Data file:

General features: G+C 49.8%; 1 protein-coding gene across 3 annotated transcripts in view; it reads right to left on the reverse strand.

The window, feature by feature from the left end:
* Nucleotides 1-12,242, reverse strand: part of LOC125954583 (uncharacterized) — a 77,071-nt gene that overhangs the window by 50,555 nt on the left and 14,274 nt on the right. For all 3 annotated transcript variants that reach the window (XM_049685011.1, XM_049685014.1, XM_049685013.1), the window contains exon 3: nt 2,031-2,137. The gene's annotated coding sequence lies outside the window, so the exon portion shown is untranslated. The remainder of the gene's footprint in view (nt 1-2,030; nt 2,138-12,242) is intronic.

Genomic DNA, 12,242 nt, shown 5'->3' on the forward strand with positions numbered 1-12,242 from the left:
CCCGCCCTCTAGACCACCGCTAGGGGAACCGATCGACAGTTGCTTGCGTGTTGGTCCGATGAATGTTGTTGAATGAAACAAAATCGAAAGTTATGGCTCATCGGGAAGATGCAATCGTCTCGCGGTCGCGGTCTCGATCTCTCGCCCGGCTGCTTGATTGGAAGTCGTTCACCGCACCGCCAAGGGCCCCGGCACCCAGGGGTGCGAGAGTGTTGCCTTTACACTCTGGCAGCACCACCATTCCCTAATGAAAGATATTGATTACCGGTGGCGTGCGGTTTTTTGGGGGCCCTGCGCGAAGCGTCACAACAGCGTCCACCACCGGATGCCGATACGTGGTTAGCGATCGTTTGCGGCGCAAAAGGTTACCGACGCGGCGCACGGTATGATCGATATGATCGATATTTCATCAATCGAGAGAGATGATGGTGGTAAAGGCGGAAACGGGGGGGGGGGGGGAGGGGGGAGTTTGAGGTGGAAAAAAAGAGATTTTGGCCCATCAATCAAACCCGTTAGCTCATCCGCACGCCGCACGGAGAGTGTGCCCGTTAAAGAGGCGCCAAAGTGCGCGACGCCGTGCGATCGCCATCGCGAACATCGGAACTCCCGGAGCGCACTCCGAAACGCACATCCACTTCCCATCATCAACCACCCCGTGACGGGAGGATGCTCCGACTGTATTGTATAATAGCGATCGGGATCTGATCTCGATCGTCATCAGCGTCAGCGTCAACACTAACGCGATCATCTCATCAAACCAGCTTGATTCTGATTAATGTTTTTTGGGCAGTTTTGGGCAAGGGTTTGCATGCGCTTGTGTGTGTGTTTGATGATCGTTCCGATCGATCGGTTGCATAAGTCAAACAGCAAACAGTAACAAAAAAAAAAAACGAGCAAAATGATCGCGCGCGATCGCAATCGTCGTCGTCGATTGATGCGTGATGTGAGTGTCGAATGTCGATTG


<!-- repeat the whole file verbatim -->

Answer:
General features: G+C 49.8%; 1 protein-coding gene across 3 annotated transcripts in view; it reads right to left on the reverse strand.

The window, feature by feature from the left end:
* Nucleotides 1-12,242, reverse strand: part of LOC125954583 (uncharacterized) — a 77,071-nt gene that overhangs the window by 50,555 nt on the left and 14,274 nt on the right. For all 3 annotated transcript variants that reach the window (XM_049685011.1, XM_049685014.1, XM_049685013.1), the window contains exon 3: nt 2,031-2,137. The gene's annotated coding sequence lies outside the window, so the exon portion shown is untranslated. The remainder of the gene's footprint in view (nt 1-2,030; nt 2,138-12,242) is intronic.

Genomic DNA, 12,242 nt, shown 5'->3' on the forward strand with positions numbered 1-12,242 from the left:
CCCGCCCTCTAGACCACCGCTAGGGGAACCGATCGACAGTTGCTTGCGTGTTGGTCCGATGAATGTTGTTGAATGAAACAAAATCGAAAGTTATGGCTCATCGGGAAGATGCAATCGTCTCGCGGTCGCGGTCTCGATCTCTCGCCCGGCTGCTTGATTGGAAGTCGTTCACCGCACCGCCAAGGGCCCCGGCACCCAGGGGTGCGAGAGTGTTGCCTTTACACTCTGGCAGCACCACCATTCCCTAATGAAAGATATTGATTACCGGTGGCGTGCGGTTTTTTGGGGGCCCTGCGCGAAGCGTCACAACAGCGTCCACCACCGGATGCCGATACGTGGTTAGCGATCGTTTGCGGCGCAAAAGGTTACCGACGCGGCGCACGGTATGATCGATATGATCGATATTTCATCAATCGAGAGAGATGATGGTGGTAAAGGCGGAAACGGGGGGGGGGGGGGAGGGGGGAGTTTGAGGTGGAAAAAAAGAGATTTTGGCCCATCAATCAAACCCGTTAGCTCATCCGCACGCCGCACGGAGAGTGTGCCCGTTAAAGAGGCGCCAAAGTGCGCGACGCCGTGCGATCGCCATCGCGAACATCGGAACTCCCGGAGCGCACTCCGAAACGCACATCCACTTCCCATCATCAACCACCCCGTGACGGGAGGATGCTCCGACTGTATTGTATAATAGCGATCGGGATCTGATCTCGATCGTCATCAGCGTCAGCGTCAACACTAACGCGATCATCTCATCAAACCAGCTTGATTCTGATTAATGTTTTTTGGGCAGTTTTGGGCAAGGGTTTGCATGCGCTTGTGTGTGTGTTTGATGATCGTTCCGATCGATCGGTTGCATAAGTCAAACAGCAAACAGTAACAAAAAAAAAAAACGAGCAAAATGATCGCGCGCGATCGCAATCGTCGTCGTCGATTGATGCGTGATGTGAGTGTCGAATGTCGATTG